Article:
In the Pennsylvania case, Linda Eagle filed suit against her former company, Edcomm, Inc., and a group of its new owners and employees for a variety of business torts stemming from being locked out of her LinkedIn account after she was fired. Eagle claims Edcomm hijacked her LinkedIn account, changing the password and account profile to display the new CEO’s name and picture, but maintaining Eagle’s honors, awards, recommendations and connections. Defendants responded with a counterclaim against Eagle also asserting a variety of business tort claims, including conversion, misappropriation, violation of the Pennsylvania Unfair Trade Secrets Act, tortious interference with business, and numerous others. Eagle moved to dismiss the counterclaim. As it relates to the LinkedIn account, the federal court in Pennsylvania ruled that the LinkedIn account connections are not trade secrets under the Pennsylvania statute, but declined to dismiss the common law count of misappropriation of an idea. According to the court, there was a dispute of fact regarding the role Edcomm versus Eagle played in developing and maintaining the LinkedIn account that influenced the viability of misappropriation claim. Eagle v. Morgan, Civil Action No. 11-4303, 2011 U.S. Dist. LEXIS 147247 (E.D. Pa. Dec. 22, 2011).

Owns Rights

The California case is the reverse of Eagle. Noah Kravitz was employed by PhoneDog, a mobile phone review site. While there, he created a Twitter account gradually amassing nearly 17,000 followers. Kravitz decided to leave PhoneDog and changed his Twitter handle from @PhoneDog_Noah to @noahkravitz. PhoneDog sued Kravitz for misappropriation of trade secrets, conversion and other business torts, all arising out of his departure with the Twitter account. Kravitz’s followers were likened by PhoneDog to a customer list since PhoneDog requires its employees to tweet links to PhoneDog’s website in hopes of directing traffic to the site and thereby create advertising revenue. Unlike Eagle, the Kravitz court has declined to dismiss the trade secrets and conversion counts on motion to dismiss finding the claims to be adequately pled. In another order entered on January 30, the Kravitz court also refused to dismiss PhoneDog’s intentional interference and negligent interference with prospective economic advantage claims. The court acknowledged Kravitz’s concern that Twitter followers may not be “economic relationships” for purposes of these business tort claims, but declined to rule on this issue. The court held that because PhoneDog had also pled economic relationships with its advertisers, the claim was adequately pled and the issue regarding the status of the Twitter followers was one more appropriately left for summary judgment. PhoneDog LLC v. Kravitz, 11-cv-03474 MEJ (N.D. Calif.).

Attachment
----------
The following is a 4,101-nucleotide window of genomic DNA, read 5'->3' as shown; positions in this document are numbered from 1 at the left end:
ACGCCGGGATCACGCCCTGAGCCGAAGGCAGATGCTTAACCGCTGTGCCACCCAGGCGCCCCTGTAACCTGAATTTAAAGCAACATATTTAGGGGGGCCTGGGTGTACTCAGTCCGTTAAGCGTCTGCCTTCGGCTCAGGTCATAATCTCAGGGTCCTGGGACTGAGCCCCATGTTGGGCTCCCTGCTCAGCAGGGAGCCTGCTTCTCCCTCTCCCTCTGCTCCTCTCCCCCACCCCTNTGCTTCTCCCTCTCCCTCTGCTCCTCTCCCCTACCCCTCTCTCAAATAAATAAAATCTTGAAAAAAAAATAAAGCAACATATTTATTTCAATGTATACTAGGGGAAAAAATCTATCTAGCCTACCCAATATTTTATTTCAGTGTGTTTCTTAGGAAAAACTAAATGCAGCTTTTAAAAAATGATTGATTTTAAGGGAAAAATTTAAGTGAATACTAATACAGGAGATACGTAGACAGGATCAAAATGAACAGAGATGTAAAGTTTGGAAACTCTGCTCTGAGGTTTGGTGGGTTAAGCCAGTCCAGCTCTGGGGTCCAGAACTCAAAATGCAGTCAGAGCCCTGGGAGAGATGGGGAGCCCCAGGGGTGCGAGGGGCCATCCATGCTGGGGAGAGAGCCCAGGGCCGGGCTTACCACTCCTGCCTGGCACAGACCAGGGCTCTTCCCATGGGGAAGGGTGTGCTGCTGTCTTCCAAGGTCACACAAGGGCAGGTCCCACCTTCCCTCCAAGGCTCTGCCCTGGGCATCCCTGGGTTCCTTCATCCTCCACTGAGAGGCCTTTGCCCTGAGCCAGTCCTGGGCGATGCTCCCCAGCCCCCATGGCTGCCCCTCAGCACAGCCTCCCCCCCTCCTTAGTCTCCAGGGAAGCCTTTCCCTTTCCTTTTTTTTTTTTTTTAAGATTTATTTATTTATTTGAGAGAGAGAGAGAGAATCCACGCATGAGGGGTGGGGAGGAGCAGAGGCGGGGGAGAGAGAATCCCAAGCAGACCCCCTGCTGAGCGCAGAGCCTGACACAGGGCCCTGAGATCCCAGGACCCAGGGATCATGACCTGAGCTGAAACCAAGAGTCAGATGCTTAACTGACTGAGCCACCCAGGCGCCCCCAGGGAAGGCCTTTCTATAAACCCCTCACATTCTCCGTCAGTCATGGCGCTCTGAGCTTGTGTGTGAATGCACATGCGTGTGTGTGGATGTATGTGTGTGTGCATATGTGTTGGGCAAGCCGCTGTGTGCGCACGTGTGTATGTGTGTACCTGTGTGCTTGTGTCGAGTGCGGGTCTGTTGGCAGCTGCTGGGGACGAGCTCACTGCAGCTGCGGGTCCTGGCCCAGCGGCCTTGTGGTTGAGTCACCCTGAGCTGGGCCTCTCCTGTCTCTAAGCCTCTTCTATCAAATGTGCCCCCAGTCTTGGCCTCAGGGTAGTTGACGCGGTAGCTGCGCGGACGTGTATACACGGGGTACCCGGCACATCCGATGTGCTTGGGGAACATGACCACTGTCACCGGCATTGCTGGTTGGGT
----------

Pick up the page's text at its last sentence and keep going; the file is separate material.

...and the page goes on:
The outcome in both these cases will be instructive to businesses hoping to maintain ownership of their social media accounts. One thing is already clear, however. The more engaged the company is with developing and maintaining the content for such accounts and the more a company does to track revenue derived from such accounts, the better the company’s chances are for having a viable claim to the accounts later.

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The Military Spouse’s Residency Relief Act

Military SpousesThe new Military Spouse’s Residency Relief Act may raise questions for many employers about the tax treatment of wages for the spouses of active duty military personnel. The MSRRA could have a particularly notable impact in military heavy states like Virginia.

In short, the MSRRA exempts from state income tax the wages of the spouses of military personnel who move into a state to be with their service member spouse, even if that state otherwise would impose an income tax on the employee. The wages the employee earns will be exempt from state withholding. Additionally, even if the military spouse is outside the United States, the employee’s earnings are exempt from state withholding so long as the service member’s absence is in compliance with military orders.

The Act, as we understand it, is effective for any state or local income tax return beginning with a tax year that covers November 11, 2009.

(To ensure compliance with IRS requirements, readers are advised that any tax advice contained in this overview of the MSRRA was not intended to be used, and cannot be used, for the purpose of avoiding penalties under the Internal Revenue Code or applicable laws, or promoting, marketing or recommending to another party any matter addressed herein.)